Henri Cochet


Born: 14/12/1901 Died: 1/4/1987

World Hard Court (Clay) 1922

French Open 1926,1928,1930,1932

Wimbledon 1927,1929

US Open 1928

French Pro 1936

Henri Cochet was a magician on the tennis court. He frequently made impossible winners and was famous for his comeback wins from the dead. Bill Tilden rated Cochet the best half volleyer he'd ever seen. Cochet also had a good low volley and drop volley in addition to great footwork. Fred Perry based his game on Cochet's, taking the ball early to gain the advantage in the rally. Cochet developed his skills in Lyon, where his father was secretary of the local tennis club. At first he played alone hitting against a wall, something he felt was important in developing his game. Then he began playing his friends at the club. At the age of 20, Cochet won the 1922 World Hard Court championships, which was the top event on clay. At Wimbledon 1922 he made it through to the fourth round before losing to James Anderson in straight sets. In 1925 the French Championships opened its doors to international competitors for the first time and Cochet lost in the quarter finals. At Wimbledon that year he came from two sets to love down to beat John Hennessey in the quarters before losing to Jean Borotra in four sets. At the French Open in 1926 Cochet beat Vinnie Richards in the semis in straight sets before beating Rene Lacoste in the final in straight sets to take his first Grand Slam title. At Wimbledon he beat Richards in the second round and Colin Gregory in the quarters in five sets before losing a two set to one lead against Borotra in the semis. At the US Open Cochet caused a memorable win over Bill Tilden 8-6 in the fifth set in the quarters (it was Tilden's first defeat in the tournament since 1919). In the semis he led two sets to love against Lacoste before losing in five sets. At the French Open in 1927 Cochet lost to Tilden in straight sets in the semis. At Wimbledon he faced Tilden in the semis. Tilden won the first two sets and led 5-1 in the third set but then inexplicably lost the ability to get the ball in court and lost 17 straight points in a row to let Cochet back to 5-5. Cochet won the set 7-5 and went on to take the fourth and fifth sets to record a famous victory. In the final Cochet trailed two sets to love against Borotra but he fought back and saved six match points before winning 7-5 in the fifth set. In the Davis Cup France faced defending champions U.S. in the Challenge Round in Philadelphia. There was little to choose between the two teams and with the tie standing it 2 matches all, it was Cochet who held his nerve to beat Bill Johnston in four sets to win the cup for France for the first time. Cochet invariably won important Davis Cup matches and was one of the main reasons for the musketeers' success. The French held onto the cup until 1933, when a British team led by Fred Perry took it away from them. At the 1928 French Open Cochet beat Borotra in the semis in four sets before another four set win over Lacoste in the final. Lacoste gained his revenge in the Wimbledon final, winning in four sets. At the US Open Cochet beat Frank Shields in the semis in straight sets before coming from two sets to one down to beat Frank Hunter in the final. At the 1929 French Open Cochet lost in the semis to Borotra in five sets. Cochet was in blistering form at Wimbledon as he easily beat Tilden in the semis and Borotra in the final. At the 1930 French Open Cochet beat Tilden in the final in four sets. At Wimbledon that year he lost to Wilmer Allison in the quarters. At the French Open in 1932 Cochet beat Marcel Bernard in straight sets in the semis and Giorgio di Stefani in the final to take his seventh and last Grand Slam title. At the US Open Cochet beat Shields in the quarters and Allison from two sets to one down in the semis before losing in straight sets to Vines in the final. At the French Open in 1933 Cochet lost in the final to Jack Crawford in straight sets and at Wimbledon he lost in the semis to Vines in four sets. Cochet then turned professional but after the War he was reinstated as an amateur. This was an unprecedented move by the tennis authorities and indicative of Cochet's standing in the game. However, Cochet confined his appearances to French Covered court championships and did not enter any of the Grand Slam events. Like his fellow Musketeers, Cochet was a regular visitor to the French Championships. One or more of the Musketeers normally presented the men's singles trophy. This tradition continued right up until 1993, when Borotra last presented the trophy. Cochet died in 1987 at the age of 85.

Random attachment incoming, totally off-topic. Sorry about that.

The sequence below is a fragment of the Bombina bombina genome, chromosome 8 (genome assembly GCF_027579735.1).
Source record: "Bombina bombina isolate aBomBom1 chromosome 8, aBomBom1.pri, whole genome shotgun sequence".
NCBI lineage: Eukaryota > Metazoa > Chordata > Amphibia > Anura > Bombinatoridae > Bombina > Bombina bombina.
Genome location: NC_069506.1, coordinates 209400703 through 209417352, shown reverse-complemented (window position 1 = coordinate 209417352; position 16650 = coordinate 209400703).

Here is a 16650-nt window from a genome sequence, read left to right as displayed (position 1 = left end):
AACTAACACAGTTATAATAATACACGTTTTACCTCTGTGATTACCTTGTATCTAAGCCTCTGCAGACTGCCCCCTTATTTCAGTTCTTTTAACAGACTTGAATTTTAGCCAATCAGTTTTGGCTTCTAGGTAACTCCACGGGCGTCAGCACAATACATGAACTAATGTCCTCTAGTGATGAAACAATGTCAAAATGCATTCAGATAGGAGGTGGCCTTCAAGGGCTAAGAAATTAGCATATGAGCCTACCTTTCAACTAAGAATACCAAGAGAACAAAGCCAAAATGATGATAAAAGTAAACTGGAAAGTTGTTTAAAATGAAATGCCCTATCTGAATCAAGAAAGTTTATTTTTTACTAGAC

HEAD TO HEAD Win-Loss: W.Allison 1-1, J.Anderson 0-1, M.Bernard 1-0, J.Borotra 3-3, J.Crawford 0-1, O.Froitzheim 1-0, C.Gregory 2-0, R.Lacoste 2-2, B.Tilden 4-1, E.Vines 0-2, S.Wood 1-0

PRO SLAM HEAD TO HEAD Win-Loss: H.Nusslein 0-1, B.Tilden 0-2

Henri Cochet's Grand Slam record

PRO SLAM RECORD 1936 French Pro 5 1937 French Pro 4 1937 British Pro 3 1939 French Pro 2

The Professional Tennis Archive